Life today is stressful - and work plays a big part in that. With the added stress of the pandemic, the rate of anxiety has skyrocketed. Work-related stress already accounted for 44% of work-related ill health and 54% of working days lost. 60% of adults report that their mental health got worse during lockdown.
However, while, 75% of employees report that they feel stressed1, only 40% say they are offered stress management support by their employers2. There are likely several issues contributing to this gap between needs and assistance, but concerns related to being open about mental health challenges are likely a key driver. In this article, we look at what can be done to address the stigma around talking about stress.
Workers don’t talk about stress because they fear repercussions - but they want the stigma removed
The reality is that the majority of people struggle with stress at some point in their life, but the stigma related to talking about stress and mental health may stop them from seeking support.
In fact, multiple studies have found that workers with stress choose not to tell the employer because they fear repercussions3. This is a real problem. James Hewitt, human performance scientist and Chief Commercial & Innovation Officer at OPTIVIO, says, “I think many of us would benefit from thinking about mental health as a continuum, rather than assuming that we are either healthy or ill, with nothing in-between. We would all like to feel mentally healthy and strong at all times, but in reality, we have good days, not-so-good days, and bad days. This doesn't necessarily mean that we are mentally ill, but normalizing conversations about our struggles, and knowing where we can get help when we need it, is an important part of maintaining and building good mental health.”
And studies back up this statement - according to research, 86% of workers think that a company’s culture should support stress and mental health. And this percentage is even higher for Millennials and Gen Zers, who have higher turnover rates and are the largest demographic in the workforce4. Employers risk losing talent if they don’t address this issue.
How can companies do better?
The onus is on employers to be proactive in offering support, and opening up the conversation about stress. However, the way to address this issue likely isn’t more ping-pong tables or gym memberships. It means a real adjustment in organization-wide strategies - and in attitudes - starting at the top.
Workers say they want a more open culture, better training, and clearer information about where to go or who to ask for support when they need it. Experts suggest the following ways to destigmatize stress in the workplace:
Start at the top and model disclosure. Encourage executive teams and managers to share their own experiences openly. 62% of workers want their company leaders to talk about stress at work5. As Kelly Greenwood of Harvard Business Review, says “modeling openness and vulnerability as strengths, not weaknesses, goes a long way toward reducing the stigma and setting the tone for transparency.”6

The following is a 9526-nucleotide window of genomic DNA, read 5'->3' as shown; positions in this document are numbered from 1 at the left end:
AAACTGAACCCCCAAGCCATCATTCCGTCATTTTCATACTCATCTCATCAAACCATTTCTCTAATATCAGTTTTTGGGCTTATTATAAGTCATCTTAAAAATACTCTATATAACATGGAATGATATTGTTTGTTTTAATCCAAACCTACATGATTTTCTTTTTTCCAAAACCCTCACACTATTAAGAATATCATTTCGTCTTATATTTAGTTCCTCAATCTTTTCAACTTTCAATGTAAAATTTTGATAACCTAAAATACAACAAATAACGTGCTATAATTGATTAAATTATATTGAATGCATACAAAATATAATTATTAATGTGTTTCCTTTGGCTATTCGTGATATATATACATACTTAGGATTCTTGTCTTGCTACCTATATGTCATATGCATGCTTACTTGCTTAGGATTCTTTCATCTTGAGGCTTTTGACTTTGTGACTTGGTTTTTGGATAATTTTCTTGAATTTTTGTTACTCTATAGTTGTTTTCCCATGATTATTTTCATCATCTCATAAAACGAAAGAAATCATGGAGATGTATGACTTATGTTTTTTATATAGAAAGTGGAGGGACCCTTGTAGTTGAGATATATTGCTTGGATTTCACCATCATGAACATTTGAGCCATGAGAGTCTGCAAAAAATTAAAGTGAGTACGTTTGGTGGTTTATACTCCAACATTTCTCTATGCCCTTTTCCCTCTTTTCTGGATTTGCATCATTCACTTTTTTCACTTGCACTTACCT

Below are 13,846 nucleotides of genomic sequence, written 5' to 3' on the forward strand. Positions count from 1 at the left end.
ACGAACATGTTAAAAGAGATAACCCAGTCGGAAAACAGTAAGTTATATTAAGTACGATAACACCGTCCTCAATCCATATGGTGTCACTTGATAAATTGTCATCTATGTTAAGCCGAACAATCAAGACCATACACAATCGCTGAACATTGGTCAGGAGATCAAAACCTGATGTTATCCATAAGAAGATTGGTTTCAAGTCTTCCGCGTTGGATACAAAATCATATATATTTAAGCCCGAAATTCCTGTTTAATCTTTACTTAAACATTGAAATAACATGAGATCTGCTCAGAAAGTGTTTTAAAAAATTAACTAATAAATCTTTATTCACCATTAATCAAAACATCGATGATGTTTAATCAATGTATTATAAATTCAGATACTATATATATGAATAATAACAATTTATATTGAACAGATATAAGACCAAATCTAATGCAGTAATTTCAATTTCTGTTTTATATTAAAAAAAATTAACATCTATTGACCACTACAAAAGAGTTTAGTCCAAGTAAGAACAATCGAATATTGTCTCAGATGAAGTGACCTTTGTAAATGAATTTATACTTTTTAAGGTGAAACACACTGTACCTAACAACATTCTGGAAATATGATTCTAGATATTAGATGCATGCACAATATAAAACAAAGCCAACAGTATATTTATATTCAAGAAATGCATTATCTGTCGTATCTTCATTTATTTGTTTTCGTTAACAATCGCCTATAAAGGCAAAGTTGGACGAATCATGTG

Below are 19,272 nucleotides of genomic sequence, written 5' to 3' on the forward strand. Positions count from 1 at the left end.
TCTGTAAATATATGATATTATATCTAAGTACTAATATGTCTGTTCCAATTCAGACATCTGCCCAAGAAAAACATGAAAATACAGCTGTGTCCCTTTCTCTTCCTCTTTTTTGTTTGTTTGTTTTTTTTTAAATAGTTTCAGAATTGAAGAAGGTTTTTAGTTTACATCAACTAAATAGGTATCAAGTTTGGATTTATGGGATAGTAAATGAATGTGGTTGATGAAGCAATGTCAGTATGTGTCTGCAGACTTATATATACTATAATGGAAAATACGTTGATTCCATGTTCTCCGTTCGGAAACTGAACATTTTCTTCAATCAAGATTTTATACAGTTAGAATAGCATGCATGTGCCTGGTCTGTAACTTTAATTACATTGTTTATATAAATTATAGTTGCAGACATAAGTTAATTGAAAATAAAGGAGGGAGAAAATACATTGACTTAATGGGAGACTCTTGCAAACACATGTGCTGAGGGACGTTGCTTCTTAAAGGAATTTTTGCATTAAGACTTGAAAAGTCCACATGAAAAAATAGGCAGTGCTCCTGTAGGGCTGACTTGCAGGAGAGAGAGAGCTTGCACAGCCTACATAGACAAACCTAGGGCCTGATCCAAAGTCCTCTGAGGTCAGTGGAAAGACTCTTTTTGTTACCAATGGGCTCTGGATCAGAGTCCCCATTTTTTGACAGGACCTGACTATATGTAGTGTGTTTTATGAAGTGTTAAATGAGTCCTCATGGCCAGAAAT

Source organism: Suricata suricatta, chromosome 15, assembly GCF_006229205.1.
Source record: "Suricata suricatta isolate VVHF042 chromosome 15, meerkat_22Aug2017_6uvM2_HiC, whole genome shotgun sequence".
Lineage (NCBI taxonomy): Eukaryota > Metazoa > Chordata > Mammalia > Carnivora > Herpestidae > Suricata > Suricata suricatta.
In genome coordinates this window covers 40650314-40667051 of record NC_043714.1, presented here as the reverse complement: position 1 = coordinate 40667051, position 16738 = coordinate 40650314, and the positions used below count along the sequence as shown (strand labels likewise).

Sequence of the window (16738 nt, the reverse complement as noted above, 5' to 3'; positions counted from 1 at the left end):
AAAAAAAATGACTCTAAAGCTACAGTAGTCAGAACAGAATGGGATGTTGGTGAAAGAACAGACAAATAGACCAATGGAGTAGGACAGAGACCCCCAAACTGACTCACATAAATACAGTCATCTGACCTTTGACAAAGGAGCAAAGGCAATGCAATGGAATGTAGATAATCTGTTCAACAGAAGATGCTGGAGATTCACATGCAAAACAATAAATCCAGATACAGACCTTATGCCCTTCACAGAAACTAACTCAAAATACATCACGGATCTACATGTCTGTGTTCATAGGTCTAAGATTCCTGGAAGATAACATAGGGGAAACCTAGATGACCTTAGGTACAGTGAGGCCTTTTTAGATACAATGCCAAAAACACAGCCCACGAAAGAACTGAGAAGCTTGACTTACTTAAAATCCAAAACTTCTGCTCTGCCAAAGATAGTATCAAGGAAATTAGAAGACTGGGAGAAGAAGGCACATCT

Offer a solid set of mental health benefits. And make sure to communicate what they are and how to use them clearly and openly - don’t just leave them to be discovered by employees in the employee handbook.
Invest in education and training. Training helps all levels of an organization to learn how to name, normalize, and cope with stress at work. And having a set of tools, like OPTIVIO’s enterprise-level stress management and performance optimization platform to help identify job stress and deal with it effectively, goes a long way toward reducing the stigma.
Set boundaries around work time and downtime, and consider the popularity of remote work. The blurring of work and personal time is a significant source of job stress. Set clear guidelines in all departments that make it clear that downtime is important, and that emails and calls won’t be made outside of work hours unless extremely urgent. Make virtual work a viable option where it makes sense.
Create real employee development policies. Make sure workers are in the right position, that their position has growth possibilities, and that they feel rewarded - and openly recognized - for their work. Make a regular and visible commitment to follow through on these policies and to make changes if they aren’t working.
It’s encouraging to see that we are moving in the right direction around talking about stress. In a recent survey, 87% of American adults agreed that having a mental health disorder is nothing to be ashamed of7. As a society, we need to accept that stress is a universal experience, recognize that some of us feel better equipped to manage stress than others, and acknowledge that we would all benefit from destigmatizing conversations about our mental health.
Companies need to do more to destigmatize stress in the workplace. In this era of The Great Resignation, leaders must do all they can to listen to what workers want and to create an organizational culture in which workers feel safe and supported, and with which they want to be associated.
Optivio is an enterprise-level stress management and performance optimization platform that can help your workforce better manage stress. Learn more about it here: http://www.optivio.com/technology
1. Stress in America Survey; American Psychological Association (2019).
2. Stress & Anxiety Disorders Survey; Anxiety & Depression Association of America (2006).
3. Journal of the Royal Society of Medicine, Mental health in the workplace: conceal or reveal?
4. Harvard Business Review, Workers Want to Talk to Their Employers About Stress and Mental Health
5. Forbes, Employees Want Company Leaders to Talk About Mental Health
6. Harvard Business Review, Workers Want to Talk to Their Employers About Stress and Mental Health
7. American Psychological Association, Mental Health Survey 2019.